Think of a play. The backdrop determines the play’s setting: if it’s The Sound of Music, the backdrop is mountains, goats, and all things 1930s Austria. If it’s Sherlock Holmes, the backdrop is a creepy house with winding staircases, a fireplace with a cozy sofa, and anything else depicting murders in 1800s England. And if your lazy ass is producing My Town, you have a backdrop of absolutely nothing. Don’t get me started on that.
Imagine your story as a play. What is the backdrop?
One common rule-of-thumb is to write about places you know. Well, yes. This is true. It’s embarrassing to get things wrong—to be ignorant of cultural dialect or landmarks, or to pronounce words incorrectly or butcher the local slang. It discredits you as an author, and it turns off readers. As much as I loved watching Dexter, Robert and I would roll on the floor laughing at their obvious ignorance of the city of Miami. Brickell—which rhymes with pickle—was pronounced “Brick-ELL.” Dexter lived in Kendall, which is very much inland, and yet his apartment was on the water.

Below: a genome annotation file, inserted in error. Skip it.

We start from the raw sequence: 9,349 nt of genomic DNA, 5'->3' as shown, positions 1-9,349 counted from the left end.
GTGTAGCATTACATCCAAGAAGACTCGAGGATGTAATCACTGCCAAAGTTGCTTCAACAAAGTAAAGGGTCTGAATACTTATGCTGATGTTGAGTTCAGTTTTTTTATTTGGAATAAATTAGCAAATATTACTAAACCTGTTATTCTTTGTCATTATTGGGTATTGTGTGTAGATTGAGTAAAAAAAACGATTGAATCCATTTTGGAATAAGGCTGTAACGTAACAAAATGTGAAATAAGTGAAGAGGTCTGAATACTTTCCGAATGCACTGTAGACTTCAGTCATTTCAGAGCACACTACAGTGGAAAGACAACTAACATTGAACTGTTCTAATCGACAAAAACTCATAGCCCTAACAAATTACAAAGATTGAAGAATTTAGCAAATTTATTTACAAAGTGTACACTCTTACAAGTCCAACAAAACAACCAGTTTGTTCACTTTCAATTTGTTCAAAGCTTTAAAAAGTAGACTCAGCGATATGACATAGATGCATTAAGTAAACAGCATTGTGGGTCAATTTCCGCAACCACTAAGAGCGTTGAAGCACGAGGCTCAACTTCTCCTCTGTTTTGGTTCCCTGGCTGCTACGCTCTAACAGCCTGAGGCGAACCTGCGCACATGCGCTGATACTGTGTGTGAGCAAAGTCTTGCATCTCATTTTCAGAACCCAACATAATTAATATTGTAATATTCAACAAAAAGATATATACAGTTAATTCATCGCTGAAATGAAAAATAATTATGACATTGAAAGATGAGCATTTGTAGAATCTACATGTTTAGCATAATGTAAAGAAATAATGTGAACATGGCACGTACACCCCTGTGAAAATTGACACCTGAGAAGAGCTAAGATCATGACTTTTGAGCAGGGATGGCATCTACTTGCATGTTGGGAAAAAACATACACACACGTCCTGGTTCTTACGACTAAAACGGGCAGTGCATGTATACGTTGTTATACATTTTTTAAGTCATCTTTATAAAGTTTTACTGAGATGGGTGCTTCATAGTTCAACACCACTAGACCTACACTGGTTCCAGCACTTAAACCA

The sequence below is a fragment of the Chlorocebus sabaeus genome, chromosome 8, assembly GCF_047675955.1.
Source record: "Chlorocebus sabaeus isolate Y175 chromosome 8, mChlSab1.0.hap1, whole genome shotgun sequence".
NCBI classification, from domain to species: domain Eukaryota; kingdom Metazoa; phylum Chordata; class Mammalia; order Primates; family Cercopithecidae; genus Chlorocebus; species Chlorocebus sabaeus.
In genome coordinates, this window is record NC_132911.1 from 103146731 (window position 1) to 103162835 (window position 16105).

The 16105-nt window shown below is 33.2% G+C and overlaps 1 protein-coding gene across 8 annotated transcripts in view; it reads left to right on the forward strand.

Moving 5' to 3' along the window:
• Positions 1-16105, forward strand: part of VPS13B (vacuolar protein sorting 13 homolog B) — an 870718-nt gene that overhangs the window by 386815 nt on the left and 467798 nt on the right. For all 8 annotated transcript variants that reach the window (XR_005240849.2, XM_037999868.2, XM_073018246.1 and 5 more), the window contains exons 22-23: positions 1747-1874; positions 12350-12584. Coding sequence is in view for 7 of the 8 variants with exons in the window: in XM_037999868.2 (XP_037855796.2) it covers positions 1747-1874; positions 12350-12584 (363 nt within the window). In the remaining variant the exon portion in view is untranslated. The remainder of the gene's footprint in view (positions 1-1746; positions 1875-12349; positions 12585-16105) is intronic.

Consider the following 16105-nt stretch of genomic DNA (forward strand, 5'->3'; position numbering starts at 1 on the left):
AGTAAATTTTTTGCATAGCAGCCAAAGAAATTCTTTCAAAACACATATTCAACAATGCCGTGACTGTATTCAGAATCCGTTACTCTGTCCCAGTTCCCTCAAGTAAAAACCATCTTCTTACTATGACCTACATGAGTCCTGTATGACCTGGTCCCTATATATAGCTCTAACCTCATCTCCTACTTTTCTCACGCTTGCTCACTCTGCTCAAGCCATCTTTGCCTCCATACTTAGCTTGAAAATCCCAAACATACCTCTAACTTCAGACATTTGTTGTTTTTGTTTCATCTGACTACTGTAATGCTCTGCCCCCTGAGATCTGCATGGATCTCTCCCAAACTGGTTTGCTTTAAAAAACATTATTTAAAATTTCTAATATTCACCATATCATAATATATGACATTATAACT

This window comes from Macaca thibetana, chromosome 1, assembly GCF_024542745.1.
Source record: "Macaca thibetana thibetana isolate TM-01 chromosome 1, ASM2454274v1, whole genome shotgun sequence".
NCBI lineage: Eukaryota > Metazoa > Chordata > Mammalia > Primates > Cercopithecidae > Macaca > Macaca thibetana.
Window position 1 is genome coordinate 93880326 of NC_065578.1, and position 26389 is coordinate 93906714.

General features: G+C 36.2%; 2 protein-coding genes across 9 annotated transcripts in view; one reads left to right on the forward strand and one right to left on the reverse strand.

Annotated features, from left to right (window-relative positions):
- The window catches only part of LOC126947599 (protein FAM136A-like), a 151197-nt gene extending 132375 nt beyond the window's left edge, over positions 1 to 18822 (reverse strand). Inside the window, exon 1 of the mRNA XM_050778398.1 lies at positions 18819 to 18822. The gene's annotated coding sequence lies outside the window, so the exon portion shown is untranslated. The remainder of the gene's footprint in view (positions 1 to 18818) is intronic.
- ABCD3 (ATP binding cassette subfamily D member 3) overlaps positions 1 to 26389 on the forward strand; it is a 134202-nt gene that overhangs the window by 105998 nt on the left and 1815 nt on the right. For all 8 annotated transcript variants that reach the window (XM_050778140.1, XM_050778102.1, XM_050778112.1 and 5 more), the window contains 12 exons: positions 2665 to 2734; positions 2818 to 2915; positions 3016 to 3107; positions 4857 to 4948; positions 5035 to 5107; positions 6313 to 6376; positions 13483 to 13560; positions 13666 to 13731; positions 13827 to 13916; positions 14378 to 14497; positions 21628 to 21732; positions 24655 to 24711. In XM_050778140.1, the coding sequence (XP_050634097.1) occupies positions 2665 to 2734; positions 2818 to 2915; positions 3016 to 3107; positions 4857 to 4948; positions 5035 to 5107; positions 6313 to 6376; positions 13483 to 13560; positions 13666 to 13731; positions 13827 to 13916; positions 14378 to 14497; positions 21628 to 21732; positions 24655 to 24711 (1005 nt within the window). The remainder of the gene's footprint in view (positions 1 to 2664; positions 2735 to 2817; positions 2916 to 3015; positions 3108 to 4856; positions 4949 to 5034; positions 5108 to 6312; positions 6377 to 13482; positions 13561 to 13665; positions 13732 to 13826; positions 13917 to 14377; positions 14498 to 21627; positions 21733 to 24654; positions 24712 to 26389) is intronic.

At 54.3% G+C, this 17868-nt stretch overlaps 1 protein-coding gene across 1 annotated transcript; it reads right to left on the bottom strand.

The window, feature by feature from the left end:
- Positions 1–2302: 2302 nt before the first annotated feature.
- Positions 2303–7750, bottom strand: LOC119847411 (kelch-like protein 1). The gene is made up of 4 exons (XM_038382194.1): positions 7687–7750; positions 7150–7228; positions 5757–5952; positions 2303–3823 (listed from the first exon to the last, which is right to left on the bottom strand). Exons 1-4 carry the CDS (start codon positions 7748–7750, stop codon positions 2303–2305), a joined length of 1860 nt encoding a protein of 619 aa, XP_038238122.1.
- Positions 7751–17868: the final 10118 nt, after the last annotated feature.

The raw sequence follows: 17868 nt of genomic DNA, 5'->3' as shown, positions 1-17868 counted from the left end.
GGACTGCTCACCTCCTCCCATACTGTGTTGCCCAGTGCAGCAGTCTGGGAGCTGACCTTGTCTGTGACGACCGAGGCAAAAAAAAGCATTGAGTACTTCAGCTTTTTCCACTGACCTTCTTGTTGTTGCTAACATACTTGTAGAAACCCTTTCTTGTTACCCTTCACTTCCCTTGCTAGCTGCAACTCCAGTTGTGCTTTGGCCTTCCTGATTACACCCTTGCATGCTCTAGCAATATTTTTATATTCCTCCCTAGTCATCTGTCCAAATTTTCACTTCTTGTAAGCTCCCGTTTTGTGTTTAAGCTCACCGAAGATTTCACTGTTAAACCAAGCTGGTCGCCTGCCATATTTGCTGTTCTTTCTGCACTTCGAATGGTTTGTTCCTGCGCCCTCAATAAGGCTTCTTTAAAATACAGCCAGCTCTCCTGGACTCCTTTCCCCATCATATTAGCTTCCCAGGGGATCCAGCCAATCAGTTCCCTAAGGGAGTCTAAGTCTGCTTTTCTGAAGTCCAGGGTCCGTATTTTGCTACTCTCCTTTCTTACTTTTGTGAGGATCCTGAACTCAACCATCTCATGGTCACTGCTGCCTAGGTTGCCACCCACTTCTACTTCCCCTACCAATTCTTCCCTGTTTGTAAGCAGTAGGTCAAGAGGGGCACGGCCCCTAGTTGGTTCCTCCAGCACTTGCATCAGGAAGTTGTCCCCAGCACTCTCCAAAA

No, Dex. Just…no.
The worst murder in that entire series was the depiction of Miami.
If you’ve never been to Los Angeles, don’t drop your story there. Just like I’d never write a character who is an archeologist (because when it comes to fossils, I’m dumb af), I’d never write about a place I’m equally dumb af about.
That may limit some of you who haven’t had many opportunities to travel to different places. That’s okay! Google Earth makes stalking soooo much easier. Also, find someone who is familiar with that area, and interrogate them about the city. Or! Make something up! There is no law that states thou shalt not create a fictionalized city in thy novel. Many authors have done famously with this—J.K. will be the first to tell you that Hogsmeade is completely made up. And that’s not limited to just fantasy. Gillian Flynn’s Sharp Objects is set in Wind Gap, Missouri. Pshh. Go punch that in Waze. I guarantee that Waze, Siri, and Alexa will talk shit about your stupidity for weeks to come.
The beauty of a fictionalized setting is that you can do whatever you want with it. If you need mountains and hot springs and high-rise condominiums to accommodate to your plot, knock yourself out. If you need deserts with little holes to hold all the dragon eggs, then dragon eggs and desert your heart out. Be as creative as you want, as long as it is appropriate for your plot.
There is another rule about setting that I’d like to clarify a bit, and that is that the setting should be like one of your characters.
This is true, but not in the way you think.
Not every book needs to be The Shining, where The Overlook Hotel is basically a living, breathing character. Literally. (Shiver)